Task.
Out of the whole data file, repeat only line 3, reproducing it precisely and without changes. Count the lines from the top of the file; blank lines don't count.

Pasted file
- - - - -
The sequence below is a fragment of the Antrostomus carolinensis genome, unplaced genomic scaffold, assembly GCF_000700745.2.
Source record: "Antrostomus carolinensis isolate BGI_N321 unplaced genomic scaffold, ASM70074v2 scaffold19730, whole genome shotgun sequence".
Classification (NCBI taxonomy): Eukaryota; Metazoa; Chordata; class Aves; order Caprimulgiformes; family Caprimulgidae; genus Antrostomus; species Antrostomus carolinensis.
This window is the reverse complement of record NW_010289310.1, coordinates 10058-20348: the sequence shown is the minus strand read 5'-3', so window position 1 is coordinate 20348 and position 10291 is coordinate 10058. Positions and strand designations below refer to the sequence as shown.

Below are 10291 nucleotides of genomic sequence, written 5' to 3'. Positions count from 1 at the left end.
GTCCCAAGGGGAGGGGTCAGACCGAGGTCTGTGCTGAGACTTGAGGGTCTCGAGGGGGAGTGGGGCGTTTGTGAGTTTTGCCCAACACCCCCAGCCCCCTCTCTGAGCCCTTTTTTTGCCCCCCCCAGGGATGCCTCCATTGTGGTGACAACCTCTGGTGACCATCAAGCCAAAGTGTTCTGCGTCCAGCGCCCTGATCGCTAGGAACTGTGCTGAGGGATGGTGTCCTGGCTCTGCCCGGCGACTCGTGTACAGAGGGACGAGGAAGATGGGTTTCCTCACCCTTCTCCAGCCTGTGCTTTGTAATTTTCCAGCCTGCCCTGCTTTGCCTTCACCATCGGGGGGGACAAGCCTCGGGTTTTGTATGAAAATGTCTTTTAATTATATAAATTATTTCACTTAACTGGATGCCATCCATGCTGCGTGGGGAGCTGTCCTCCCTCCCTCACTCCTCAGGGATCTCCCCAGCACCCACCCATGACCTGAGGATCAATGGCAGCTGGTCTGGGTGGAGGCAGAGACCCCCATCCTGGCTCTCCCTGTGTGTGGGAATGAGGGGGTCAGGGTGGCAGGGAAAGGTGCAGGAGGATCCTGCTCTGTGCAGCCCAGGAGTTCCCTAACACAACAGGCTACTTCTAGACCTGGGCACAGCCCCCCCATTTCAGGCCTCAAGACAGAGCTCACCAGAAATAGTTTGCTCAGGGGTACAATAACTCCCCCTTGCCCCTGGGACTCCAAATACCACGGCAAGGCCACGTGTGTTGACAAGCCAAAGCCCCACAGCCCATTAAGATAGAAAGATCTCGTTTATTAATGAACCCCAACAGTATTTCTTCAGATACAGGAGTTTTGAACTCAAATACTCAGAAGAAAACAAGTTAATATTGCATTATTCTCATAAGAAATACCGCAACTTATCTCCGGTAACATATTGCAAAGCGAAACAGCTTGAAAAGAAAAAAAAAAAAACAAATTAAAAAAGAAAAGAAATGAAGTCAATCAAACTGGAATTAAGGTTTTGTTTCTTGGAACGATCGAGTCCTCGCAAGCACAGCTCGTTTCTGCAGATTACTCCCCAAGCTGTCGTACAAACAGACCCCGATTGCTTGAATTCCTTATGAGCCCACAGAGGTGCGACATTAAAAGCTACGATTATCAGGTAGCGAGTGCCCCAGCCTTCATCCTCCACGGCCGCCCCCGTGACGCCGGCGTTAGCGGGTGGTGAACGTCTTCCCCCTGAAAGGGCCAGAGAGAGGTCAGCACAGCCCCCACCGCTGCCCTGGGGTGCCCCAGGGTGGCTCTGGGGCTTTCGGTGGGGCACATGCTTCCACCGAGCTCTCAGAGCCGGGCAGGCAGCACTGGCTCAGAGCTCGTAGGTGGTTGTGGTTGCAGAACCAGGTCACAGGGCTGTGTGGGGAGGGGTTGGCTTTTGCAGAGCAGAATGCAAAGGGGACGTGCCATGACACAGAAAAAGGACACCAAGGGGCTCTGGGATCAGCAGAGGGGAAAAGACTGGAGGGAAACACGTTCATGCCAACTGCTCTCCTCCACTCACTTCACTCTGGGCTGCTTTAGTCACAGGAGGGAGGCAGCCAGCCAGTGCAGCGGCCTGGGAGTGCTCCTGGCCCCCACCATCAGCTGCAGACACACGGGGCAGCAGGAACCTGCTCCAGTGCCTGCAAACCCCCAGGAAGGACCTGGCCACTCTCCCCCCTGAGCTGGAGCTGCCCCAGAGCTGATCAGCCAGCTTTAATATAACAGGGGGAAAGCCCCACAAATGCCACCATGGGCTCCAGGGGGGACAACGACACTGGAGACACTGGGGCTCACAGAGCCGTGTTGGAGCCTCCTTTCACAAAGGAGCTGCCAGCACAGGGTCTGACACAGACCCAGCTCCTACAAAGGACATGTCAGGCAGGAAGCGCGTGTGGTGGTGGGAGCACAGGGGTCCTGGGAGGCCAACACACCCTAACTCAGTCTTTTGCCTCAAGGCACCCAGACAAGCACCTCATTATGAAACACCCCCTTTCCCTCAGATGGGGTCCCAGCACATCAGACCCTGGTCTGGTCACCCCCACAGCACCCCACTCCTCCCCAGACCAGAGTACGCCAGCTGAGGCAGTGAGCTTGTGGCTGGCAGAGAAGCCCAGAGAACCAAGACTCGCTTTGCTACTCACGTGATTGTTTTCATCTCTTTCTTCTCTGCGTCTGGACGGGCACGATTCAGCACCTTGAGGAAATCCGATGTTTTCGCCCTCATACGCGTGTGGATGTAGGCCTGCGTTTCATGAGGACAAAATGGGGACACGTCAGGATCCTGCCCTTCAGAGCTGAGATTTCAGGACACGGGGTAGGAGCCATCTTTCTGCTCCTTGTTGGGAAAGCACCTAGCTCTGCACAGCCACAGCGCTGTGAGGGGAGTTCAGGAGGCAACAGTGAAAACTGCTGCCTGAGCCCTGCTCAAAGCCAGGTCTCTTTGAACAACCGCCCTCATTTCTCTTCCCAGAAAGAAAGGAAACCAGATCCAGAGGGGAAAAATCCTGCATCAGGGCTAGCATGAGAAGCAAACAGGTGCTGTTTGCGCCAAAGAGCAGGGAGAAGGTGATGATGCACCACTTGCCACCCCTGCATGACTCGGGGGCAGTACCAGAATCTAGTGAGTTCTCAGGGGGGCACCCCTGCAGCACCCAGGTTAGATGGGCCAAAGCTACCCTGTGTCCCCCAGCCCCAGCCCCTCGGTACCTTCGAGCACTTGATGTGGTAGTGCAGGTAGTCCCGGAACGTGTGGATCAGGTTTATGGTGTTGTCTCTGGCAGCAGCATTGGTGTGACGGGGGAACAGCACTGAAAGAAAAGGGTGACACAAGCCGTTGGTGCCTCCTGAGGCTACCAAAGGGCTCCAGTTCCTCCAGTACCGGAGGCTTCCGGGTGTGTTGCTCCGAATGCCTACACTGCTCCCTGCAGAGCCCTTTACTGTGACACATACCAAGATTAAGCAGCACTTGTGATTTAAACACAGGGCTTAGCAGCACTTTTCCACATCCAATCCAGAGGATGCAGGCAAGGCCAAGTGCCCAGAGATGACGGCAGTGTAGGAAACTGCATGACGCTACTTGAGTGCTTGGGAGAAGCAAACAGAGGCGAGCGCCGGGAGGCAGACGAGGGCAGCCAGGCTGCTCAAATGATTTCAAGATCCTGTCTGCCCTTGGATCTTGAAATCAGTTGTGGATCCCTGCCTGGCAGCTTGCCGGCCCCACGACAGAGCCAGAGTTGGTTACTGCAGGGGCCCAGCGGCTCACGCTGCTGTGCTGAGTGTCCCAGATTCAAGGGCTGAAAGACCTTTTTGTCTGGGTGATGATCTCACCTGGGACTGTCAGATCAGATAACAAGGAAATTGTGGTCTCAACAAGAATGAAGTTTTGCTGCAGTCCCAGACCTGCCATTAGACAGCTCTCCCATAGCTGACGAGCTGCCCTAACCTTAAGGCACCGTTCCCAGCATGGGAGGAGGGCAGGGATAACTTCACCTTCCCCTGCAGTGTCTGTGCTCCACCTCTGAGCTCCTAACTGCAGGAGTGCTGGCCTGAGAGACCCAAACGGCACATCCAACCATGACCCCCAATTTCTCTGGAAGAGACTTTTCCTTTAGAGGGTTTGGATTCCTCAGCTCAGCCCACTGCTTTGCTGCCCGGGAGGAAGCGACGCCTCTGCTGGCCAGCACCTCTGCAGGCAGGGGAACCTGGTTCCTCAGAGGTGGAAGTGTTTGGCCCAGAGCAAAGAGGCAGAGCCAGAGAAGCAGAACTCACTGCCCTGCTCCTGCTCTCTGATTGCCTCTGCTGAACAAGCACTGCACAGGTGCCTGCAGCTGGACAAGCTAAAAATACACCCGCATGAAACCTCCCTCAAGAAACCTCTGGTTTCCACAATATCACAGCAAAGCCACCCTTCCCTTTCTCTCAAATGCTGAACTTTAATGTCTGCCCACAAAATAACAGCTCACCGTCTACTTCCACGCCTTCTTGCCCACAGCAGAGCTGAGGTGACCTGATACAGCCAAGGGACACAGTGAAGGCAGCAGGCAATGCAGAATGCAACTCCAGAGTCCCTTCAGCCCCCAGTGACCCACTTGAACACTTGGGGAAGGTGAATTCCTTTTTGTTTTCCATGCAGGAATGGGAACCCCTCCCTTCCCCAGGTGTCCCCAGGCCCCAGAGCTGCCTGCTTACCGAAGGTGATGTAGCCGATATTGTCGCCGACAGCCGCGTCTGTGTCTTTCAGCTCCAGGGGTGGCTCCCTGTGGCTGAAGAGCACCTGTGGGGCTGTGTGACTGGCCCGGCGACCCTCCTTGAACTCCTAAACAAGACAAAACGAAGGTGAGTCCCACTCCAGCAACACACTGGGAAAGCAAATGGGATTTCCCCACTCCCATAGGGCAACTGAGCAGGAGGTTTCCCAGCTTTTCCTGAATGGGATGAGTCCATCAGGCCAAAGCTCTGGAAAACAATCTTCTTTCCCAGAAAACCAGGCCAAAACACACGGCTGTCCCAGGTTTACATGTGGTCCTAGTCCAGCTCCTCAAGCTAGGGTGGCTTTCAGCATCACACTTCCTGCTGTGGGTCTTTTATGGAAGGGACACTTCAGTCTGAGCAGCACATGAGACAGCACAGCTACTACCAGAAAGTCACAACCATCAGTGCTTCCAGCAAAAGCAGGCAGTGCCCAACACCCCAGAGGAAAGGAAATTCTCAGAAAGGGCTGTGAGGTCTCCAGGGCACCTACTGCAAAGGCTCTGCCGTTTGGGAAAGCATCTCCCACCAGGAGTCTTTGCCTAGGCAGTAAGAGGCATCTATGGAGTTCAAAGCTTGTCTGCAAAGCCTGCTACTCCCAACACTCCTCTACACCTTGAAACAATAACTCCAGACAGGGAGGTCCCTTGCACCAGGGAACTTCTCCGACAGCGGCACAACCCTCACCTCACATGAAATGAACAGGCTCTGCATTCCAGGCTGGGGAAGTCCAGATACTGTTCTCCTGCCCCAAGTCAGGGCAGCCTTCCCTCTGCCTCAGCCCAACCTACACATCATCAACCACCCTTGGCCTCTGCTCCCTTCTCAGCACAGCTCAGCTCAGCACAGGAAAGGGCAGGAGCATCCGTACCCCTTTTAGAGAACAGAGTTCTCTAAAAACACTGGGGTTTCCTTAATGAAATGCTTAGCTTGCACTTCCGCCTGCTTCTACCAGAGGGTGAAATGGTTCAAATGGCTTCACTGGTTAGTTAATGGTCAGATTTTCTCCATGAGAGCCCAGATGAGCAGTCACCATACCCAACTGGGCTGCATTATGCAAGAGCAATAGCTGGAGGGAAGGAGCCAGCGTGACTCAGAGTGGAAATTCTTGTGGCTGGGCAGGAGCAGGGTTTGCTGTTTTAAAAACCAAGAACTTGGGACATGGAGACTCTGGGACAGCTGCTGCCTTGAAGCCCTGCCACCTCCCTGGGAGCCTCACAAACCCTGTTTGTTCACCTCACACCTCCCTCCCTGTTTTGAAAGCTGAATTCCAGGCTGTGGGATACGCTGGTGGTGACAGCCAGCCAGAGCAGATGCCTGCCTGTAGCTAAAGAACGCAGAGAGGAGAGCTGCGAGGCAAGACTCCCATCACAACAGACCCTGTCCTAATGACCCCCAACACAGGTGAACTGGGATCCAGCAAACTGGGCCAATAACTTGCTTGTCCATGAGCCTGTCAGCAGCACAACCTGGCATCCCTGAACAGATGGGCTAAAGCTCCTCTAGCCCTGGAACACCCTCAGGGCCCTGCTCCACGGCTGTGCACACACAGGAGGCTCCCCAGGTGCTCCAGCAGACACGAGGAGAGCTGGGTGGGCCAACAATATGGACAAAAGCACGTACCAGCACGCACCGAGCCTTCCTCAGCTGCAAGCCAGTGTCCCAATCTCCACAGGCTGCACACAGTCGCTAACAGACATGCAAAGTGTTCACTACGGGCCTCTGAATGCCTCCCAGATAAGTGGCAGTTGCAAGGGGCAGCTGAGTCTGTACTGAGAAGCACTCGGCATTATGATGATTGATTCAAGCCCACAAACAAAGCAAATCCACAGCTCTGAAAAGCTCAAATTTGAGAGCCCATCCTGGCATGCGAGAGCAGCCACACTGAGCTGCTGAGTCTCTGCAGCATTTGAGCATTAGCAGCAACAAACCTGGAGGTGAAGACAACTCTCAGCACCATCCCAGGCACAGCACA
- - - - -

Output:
Classification (NCBI taxonomy): Eukaryota; Metazoa; Chordata; class Aves; order Caprimulgiformes; family Caprimulgidae; genus Antrostomus; species Antrostomus carolinensis.